Front Page Titles (by Subject) TO THOMAS JEFFERSON. mad. mss. - The Writings, vol. 2 (1783-1787)
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TO THOMAS JEFFERSON. mad. mss. - James Madison, The Writings, vol. 2 (1783-1787) 
The Writings of James Madison, comprising his Public Papers and his Private Correspondence, including his numerous letters and documents now for the first time printed, ed. Gaillard Hunt (New York: G.P. Putnam’s Sons, 1900). Vol. 2.
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TO THOMAS JEFFERSON.mad. mss.
Richmond, May 15, 1784.
Your favor of the 7th. inst. with another pr. of spectacles inclosed came safe to hand on thursday last. I shall have the person for whose use they were intended take choice of the most suitable & will return the other pr. to Mr. Dudley by the first conveyance, unless I meet with a purchaser which I do not expect. The arrangement which is to carry you to Europe has been made known to me by Mr. Short who tells me he means to accompany or follow you. With the many reasons which make this event agreeable, I cannot but mix some regret that your aid towards a revisal of our State Constitution will be removed. I hope however for your licence to make use of the ideas you were so good as to confide to me, so far as they may be necessary to forward the object. Whether any experiment will be made this session is uncertain. Several members with whom I have casually conversed give me more encouragemt. than I had indulged. As Col: Mason remains in private life, the expediency of starting the idea will depend much on the part to be expected from R. H. L. & P. H. The former is not yet come to this place, nor can I determine any thing as to his politics on this point. The latter arrived yesterday, & from a short conversation I find him strenuous for invigorating the federal Govt though without any precise plan, but have got no explanations from him as to our internal Govt. The general train of his thoughts seemed to suggest favorable expectations. We did not make a house till Wednesday last, & have done nothing yet but arrange ye committees & receive petitions. The former Speaker was re-elected without opposition. If you will either before or after your leaving America point out the channel of communication with you in Europe, I will take the pleasure of supplying you from time [to time] with our internal transactions, as far as they may deserve your attention, & expect that you will command every other service during yr absence which it may be in my power to render. Wishing you every success & happiness, I am, Dr sir,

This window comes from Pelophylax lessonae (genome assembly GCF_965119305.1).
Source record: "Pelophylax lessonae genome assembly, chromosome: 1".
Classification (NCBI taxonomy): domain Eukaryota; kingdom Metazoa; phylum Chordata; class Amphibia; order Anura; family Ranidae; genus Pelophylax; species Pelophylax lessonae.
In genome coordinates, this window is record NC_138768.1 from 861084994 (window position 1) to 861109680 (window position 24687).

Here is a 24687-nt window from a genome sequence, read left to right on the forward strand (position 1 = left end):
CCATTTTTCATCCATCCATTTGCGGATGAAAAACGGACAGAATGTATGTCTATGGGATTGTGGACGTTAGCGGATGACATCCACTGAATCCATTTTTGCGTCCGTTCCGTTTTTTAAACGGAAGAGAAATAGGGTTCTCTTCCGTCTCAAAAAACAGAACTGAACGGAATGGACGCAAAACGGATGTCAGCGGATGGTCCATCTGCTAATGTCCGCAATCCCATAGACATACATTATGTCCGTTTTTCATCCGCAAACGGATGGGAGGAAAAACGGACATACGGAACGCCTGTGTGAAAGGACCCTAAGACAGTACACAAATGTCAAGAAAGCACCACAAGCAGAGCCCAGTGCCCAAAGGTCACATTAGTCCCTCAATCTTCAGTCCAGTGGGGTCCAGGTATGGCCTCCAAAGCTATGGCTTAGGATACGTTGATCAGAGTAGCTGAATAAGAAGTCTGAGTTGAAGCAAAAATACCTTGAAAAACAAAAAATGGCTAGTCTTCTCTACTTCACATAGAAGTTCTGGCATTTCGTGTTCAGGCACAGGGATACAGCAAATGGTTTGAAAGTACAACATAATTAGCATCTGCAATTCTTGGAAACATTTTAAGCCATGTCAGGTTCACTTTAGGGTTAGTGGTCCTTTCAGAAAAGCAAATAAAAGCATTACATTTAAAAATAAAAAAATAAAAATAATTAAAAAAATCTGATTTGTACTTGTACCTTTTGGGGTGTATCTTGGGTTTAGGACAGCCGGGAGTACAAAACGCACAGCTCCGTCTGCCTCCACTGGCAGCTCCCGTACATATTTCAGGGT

Your affecte. friend